September 23rd, 2010
10:26 AM GMT
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London, England (CNN) – By the end of Thursday, Britain will have the ability to get four percent of its electricity consumption from wind, thanks in part to the addition of 100 turbines 11 kilometers off the coast of Kent.

The new site is Vattenfall’s "300 MW Thanet Offshore Wind Farm," a major renewable energy initiative spearheaded by the previous British government. It could supply more than 200,000 homes.

The four-year-old project has been delayed by two years, and at one point was owned by a hedge fund. But now, under Vattenfall, it’s ready.

It seems to me that Britain is getting less praise than Denmark and Germany, or less notice. And today changes that. Britain is so windy it’s estimated an offshore turbine in the UK generates 50 percent more power than a turbine in Germany.

Of the 16 offshore wind farms now under construction around Europe, half are in Britain according to the European OffShore Wind Industry.

That translates to much more wind farm capacity being constructed in the UK (2.4 gigawatts) during the first half of 2010 than the rest of Europe combined (1.5 gigawatts).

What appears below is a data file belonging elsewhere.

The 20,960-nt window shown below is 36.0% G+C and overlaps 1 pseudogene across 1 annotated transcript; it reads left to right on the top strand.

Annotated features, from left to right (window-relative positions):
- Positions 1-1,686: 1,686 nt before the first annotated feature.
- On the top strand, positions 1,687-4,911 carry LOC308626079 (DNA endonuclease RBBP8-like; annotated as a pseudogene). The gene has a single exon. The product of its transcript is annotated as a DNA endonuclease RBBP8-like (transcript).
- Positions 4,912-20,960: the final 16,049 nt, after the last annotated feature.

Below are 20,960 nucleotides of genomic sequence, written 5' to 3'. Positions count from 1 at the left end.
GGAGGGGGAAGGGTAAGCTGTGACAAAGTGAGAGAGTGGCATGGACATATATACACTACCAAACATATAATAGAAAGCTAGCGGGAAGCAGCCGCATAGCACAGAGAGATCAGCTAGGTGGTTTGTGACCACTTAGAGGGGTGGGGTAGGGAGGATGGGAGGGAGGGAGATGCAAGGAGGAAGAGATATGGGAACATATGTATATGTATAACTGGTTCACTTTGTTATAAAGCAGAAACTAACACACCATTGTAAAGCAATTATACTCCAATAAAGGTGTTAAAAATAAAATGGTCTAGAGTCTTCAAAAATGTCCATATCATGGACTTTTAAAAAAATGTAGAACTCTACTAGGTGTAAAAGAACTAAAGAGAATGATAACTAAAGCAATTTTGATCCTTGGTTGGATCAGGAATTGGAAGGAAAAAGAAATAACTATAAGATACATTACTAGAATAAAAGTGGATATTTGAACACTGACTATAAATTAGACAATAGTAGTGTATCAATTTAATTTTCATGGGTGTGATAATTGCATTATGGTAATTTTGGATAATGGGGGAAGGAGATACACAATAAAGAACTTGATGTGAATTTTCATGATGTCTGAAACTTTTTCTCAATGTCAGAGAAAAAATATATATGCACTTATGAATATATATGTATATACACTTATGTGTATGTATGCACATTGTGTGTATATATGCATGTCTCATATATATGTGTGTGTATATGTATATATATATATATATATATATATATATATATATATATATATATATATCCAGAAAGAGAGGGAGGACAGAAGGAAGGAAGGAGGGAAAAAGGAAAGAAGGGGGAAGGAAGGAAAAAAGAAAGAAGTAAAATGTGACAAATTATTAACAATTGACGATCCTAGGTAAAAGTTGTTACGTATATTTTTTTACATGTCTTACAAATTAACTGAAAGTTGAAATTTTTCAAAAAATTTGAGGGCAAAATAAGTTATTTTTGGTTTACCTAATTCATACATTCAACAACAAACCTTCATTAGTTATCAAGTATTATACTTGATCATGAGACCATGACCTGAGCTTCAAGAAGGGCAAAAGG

In total, wind is close to supplying energy to nearly three million British homes, according to UK energy association RenewableUK.

The challenge is to find places where locals won't complain, which is why offshore wind farms are so desirable. The wind there is also stronger.

Of course, the farther offshore you go, the more it costs to construct and carry power back to shore.

Thanet will not keep its crown as the world largest operational offshore wind farm for long though.

In late 2012 or 2013, the London Array wind farm - a project being funded by energy companies E.ON, DONG Energy and Masdar - is scheduled to start generating electricity just north of the Thanet site.

The owners say the 300 proposed wind turbines could become the world's first one gigawatt offshore wind farm.

When up and running, the London Array will go a long way to helping Britain reach the UK government’s target of providing 15 percent of its electricity from renewable sources by 2015.

How does that compare to where you live?



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